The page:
I was exposed to art and art technique at a very young age because I think my parents saw my potential when I would drew on the walls with crayons...or that one time I used the yellow head of a Lego man to draw on my neighbor’s garage door. I got in trouble, of course, but my parents never discouraged me from exploring my artistic ability. Instead, they led me to paper where I could transfer my creative energy without destruction.
When I was given my first watercolor paint set (I must have been 4 years old), I was excited! I left like I had graduated to the next level—and that I could be trusted with not spilling a cup of water. I experimented with the paint, swishing around transparent color on paper, and occasionally the table. But ever since then, I’ve loved watercolor.
As an adult (if you haven't noticed with the trend of my posts thus far), I love that I now have the opportunity to skip paper altogether and revert back to my uninhibited childhood instinct to draw on—and more specifically, watercolor—walls.
Watercolor painting has a long history perhaps dating as far back as the Paleolithic Era with cave paintings. There is evidence of watercolor manuscript illumination during the high Egyptian reign, but the popularity of the medium really begins during the Renaissance. German artist Albrecht Dürer (1471–1528) who painted several fine botanical, wildlife and landscape watercolors, is generally credited with popularizing the medium. Many artists followed suit, including poet William Blake who used it to create etchings for this publications during the 17- and early 1800s. During the late 19th century, Winslow Homer, considered the most important watercolorist, used watercolor for all of his paintings and is credited with encouraging his peers to explore the medium. And during the 20th century, artists began to stray from Impressionism and to experiment with abstraction, including Paul Klee, and perhaps the most famous female watercolorist, Georgia O’Keeffe.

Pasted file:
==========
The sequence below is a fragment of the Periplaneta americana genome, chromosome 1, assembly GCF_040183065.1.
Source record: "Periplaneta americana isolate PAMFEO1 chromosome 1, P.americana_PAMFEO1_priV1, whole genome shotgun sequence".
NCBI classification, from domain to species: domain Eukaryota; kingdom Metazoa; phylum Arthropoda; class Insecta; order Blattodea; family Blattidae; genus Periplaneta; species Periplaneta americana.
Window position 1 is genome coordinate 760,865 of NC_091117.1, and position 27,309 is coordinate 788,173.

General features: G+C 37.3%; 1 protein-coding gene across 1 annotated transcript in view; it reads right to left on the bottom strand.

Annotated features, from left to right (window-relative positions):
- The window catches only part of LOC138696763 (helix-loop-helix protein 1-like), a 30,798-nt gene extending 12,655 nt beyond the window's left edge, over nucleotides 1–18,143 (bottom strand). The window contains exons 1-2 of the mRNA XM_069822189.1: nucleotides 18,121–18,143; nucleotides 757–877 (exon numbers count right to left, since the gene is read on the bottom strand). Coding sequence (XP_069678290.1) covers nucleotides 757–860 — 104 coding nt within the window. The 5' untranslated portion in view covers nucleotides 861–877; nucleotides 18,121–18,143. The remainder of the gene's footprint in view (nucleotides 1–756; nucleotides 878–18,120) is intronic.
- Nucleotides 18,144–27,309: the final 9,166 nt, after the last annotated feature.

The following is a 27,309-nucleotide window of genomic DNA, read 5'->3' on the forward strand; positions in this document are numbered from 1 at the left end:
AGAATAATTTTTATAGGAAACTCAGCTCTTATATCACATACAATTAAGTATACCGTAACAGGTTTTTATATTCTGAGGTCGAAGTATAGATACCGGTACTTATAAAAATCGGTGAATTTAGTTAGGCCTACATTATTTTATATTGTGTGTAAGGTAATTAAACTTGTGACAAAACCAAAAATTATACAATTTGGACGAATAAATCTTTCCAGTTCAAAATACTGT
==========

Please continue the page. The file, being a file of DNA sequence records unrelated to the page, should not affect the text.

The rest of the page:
One of the greatest qualities of watercolor is its ability to easily create light and shadow in one color because it is not opaque like other paint mediums. Further, the ability to create fluid movement is more natural due to its watery state.
Translated in the home, the watercolor wall gives the space the same whimsical, mellifluous quality as a painting. The wall at once feels lighter and more dramatic than one painted a solid accent color. There are a couple of techniques to achieve the look of the watercolor wall. One is the customary puddles of colors that fade in and out of saturation and swirl into each other. A second technique is ombre in which there is a gradation of a color's tone or two or more colors fade into each other. Yet, like any watercolor painting, the possibilities are endless.
Creating a watercolor wall is simple. Many custom wallpaper companies such as Pixers offer fanciful watercolor murals, but the great thing about the watercolor wall is that anyone can do it. DIYers can find kits at hardware and online retails like Watercolor Walls and tutorials at ehow. (The other great part is that if you feel like you’ve messed up, you can always paint over it.)
Here now are a few of my favorite watercolor walls (clockwise from top left):
1. A room with an ombre accent wall in Designer Guild’s Castellani Wallpaper line
2. Master bedroom designed by Robert Passal, photo by Michael Dweck
3. Sunny beach inspiration wall mural by Pixers
4. I couldn’t find any information on this wall, but all I know is that the image is from Trendenser.se, and I love it!
5. Watercolor wallpaper by Black Crows Studio
6. And here’s another image of an amazing room whose source I could not find in the depths of Bodie and Fou.
1. Discover The Great Watercolor Artists Posted by Paul Heaston on May 24, 2013